To a great degree. I don’t want to get on my high horse or anything like that. It’s always difficult to tell at the time, but we definitely didn’t take into account much about what was going on musically and what the trends in music are right now. We’re not really that concerned with that. I think the more that we pay attention to that, the more we’re going to get ourselves into trouble. I think bands that jump on the bandwagon and become overnight successes are doing that, but then a couple of years later their career is over because they jumped on a trend and just pushed it so hardcore. Kids realize that in a couple of years and are like “That band is a flash in a pan.” They don’t even know why. It’s because these bands are trying to use the trends to their advantage, and it’s not where we’re at. We want to make art. At the end of the day, people are talking about bands and are like “Oh they’re trying to please these people, and they’re worrying about what these people are saying,” and all this shit. I don’t care about the critics. I care about what our fans want because you want to give the fans what they want, because they are your fans and everything. We do have a certain rapport with a certain group of kids now, but other than that you don’t really care. I listen to myself to figure out what kind of music I want to write next.

Were you, in the writing of this album, did you go back and listen to any classic records at all? Because it definitely has a more traditional influence. Prog rock influence, I would say the most.

We were definitely talking about going in a more prog as opposed to technical metal direction. It kind of seems silly to say, but I guess there is a pretty big difference. To me good prog rock is taking off time signatures and making them not really noticeable how exactly difficult the song is until you try and go and play it. Some of the best prog rock bands have done that.

Any particular influences on that?

Like King Crimson, Rush, Tool (they’re always really good at that), and the bands that make it look easy. They make it so that you don’t even notice that the song is hard to play, that’s what I really like, understated prog rock.

Was that conscious change in direction independent of A.J. leaving the band or was it a result of that or after that?

I think it was totally mutually exclusive or not related at all. If A.J. Minette had stayed in the band, we would have gone in a much lighter direction than we have. That’s for sure. I think that was part of the problem initially, that A.J. wanted to make the next record not even heavy in any way at all. I’ve been in metal bands for 13 years, and everybody else in the band has always been into metal. All of our fans that we worked so hard over the past few years to build up love Nocturne and love our band from that Nocturne time period. Although we did stretch out into different directions on the new album, I just kind of felt like it would be a serious slap in the face to everybody like our fans, and really it would not be very fun at all to not be a heavy band anymore. I really love doing the high energy live shows. I think that’s what everyone has come to expect. I mean it’s not doing what people expect, but I think heavy shows are fun. I think what we built up with the band initially was a pretty good thing. I think that was one of the major reasons of A.J. leaving. He wasn’t feeling the heavy music like he originally did. He didn’t want to do another heavy album, so I think that’s really the big difference of A.J. leaving the band that it kind of made [Midheaven] a heavier album than it would have been. That’s for sure.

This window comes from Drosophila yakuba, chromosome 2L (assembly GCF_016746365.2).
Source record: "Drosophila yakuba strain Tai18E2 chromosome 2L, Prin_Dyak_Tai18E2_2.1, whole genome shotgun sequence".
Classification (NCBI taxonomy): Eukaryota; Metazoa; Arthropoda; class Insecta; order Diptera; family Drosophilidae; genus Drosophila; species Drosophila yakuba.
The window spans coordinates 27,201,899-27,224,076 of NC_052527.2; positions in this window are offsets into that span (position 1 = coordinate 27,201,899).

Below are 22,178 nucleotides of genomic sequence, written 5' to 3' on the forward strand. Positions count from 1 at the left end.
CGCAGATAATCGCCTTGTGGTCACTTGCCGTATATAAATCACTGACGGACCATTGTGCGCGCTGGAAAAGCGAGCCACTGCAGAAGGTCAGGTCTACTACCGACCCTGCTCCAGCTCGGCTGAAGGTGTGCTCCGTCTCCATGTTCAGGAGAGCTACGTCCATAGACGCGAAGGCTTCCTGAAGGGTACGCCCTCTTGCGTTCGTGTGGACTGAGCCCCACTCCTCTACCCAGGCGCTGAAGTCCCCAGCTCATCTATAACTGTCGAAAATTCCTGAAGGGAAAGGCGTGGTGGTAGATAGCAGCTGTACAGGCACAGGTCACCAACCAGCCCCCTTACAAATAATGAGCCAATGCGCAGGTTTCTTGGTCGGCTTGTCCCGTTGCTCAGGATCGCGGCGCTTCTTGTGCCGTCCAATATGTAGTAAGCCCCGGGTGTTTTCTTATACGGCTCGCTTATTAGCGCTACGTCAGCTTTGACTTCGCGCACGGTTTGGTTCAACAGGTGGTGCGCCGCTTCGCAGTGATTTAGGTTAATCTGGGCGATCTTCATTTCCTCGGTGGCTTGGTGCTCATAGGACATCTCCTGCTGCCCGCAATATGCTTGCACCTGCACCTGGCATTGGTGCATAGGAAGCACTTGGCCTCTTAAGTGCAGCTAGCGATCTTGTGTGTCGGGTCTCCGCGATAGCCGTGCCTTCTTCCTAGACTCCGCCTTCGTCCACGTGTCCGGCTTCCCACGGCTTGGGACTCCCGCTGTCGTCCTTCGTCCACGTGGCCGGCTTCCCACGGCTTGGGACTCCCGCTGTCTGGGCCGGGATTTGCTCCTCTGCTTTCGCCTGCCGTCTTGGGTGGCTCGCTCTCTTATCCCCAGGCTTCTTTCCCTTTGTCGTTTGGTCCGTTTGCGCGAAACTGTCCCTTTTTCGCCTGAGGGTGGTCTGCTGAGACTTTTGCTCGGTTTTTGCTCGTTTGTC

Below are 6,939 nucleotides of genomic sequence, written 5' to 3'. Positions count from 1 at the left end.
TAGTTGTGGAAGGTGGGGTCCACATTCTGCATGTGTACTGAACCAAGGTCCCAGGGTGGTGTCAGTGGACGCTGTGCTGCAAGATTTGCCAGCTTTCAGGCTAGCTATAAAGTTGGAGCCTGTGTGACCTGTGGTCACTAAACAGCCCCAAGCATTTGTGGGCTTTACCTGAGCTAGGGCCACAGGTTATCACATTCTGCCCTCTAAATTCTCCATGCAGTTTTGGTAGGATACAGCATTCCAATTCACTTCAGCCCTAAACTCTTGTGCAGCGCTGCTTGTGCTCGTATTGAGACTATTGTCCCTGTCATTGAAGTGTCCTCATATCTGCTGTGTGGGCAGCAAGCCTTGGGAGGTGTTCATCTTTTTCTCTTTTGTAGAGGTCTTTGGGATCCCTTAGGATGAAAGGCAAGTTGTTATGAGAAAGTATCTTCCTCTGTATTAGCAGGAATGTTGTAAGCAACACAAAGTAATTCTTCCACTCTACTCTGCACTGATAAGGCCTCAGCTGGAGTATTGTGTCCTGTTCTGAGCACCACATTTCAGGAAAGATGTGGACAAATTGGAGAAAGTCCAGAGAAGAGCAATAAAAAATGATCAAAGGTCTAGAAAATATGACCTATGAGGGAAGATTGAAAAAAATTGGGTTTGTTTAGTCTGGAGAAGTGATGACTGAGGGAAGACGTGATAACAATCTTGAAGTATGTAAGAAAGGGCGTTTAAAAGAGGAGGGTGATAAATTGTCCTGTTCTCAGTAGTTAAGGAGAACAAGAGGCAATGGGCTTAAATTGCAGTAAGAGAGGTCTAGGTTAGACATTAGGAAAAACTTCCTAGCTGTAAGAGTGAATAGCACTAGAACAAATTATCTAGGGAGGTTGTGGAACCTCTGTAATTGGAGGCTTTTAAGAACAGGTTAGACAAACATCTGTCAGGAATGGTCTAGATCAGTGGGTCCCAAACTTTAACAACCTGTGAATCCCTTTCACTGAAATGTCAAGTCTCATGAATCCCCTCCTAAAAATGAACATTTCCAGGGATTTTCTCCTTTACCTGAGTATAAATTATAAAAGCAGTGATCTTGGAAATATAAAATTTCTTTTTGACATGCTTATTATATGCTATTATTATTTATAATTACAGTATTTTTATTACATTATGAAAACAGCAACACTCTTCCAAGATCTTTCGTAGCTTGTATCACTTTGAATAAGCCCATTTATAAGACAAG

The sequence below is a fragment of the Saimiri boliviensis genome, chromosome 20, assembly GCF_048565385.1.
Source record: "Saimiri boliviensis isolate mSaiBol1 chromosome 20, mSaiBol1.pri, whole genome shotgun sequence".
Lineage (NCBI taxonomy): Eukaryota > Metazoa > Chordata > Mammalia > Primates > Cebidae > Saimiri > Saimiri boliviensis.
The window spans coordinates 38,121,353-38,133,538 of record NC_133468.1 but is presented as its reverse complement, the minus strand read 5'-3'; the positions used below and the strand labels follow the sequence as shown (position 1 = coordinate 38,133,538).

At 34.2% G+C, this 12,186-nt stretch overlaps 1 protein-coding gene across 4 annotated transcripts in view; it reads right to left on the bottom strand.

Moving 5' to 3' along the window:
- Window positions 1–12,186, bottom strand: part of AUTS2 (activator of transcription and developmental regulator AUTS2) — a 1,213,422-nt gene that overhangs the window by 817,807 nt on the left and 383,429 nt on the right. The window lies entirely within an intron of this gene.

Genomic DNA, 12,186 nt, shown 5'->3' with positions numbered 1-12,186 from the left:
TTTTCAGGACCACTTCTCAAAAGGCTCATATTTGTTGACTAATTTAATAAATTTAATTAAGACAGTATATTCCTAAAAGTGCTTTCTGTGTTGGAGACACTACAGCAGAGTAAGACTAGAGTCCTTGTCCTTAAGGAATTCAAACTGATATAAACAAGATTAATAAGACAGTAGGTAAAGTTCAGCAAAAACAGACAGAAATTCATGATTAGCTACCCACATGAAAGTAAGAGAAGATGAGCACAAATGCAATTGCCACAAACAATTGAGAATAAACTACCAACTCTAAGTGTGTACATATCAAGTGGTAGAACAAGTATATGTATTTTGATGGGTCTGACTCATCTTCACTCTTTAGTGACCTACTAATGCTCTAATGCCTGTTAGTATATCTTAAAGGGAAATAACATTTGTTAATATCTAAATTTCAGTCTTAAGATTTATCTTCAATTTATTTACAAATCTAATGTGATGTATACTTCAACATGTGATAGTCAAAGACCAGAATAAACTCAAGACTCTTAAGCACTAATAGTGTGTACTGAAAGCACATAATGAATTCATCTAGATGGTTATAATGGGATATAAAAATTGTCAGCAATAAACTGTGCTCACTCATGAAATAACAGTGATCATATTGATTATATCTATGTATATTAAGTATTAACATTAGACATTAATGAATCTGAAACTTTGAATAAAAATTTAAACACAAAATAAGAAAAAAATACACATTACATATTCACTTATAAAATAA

That’s interesting to hear because a lot of the people who comment on our site, at least, might not be aware of that. They seem to think that his leaving the band was actually responsible for this record going more of a prog-melodic direction.

Yeah. that’s just because they aren’t within our circle of friends and don’t know us personally. They haven’t had the experiences of actually knowing what’s going on with the band. It’s nobody’s fault. It’s just how it is. Everybody fills in the blanks about what they think happened. I’ve been reading a lot critical reviews of our albums. It’s really funny to me with these critics I’ve never met they’ll just be filling in all these blanks about what happened. They really have no idea. It’s just kind of like their opinion of how it might have been, but they talk about it like this is how it is. They really just don’t know.

nathan ells human abstract
Photo by Jared Mehle

So do you concern yourself with that stuff at all, both from a critic’s standpoint and from a fan’s standpoint leaving feedback for you guys on blogs, Myspace pages, or any of that? Do you get caught up in that stuff?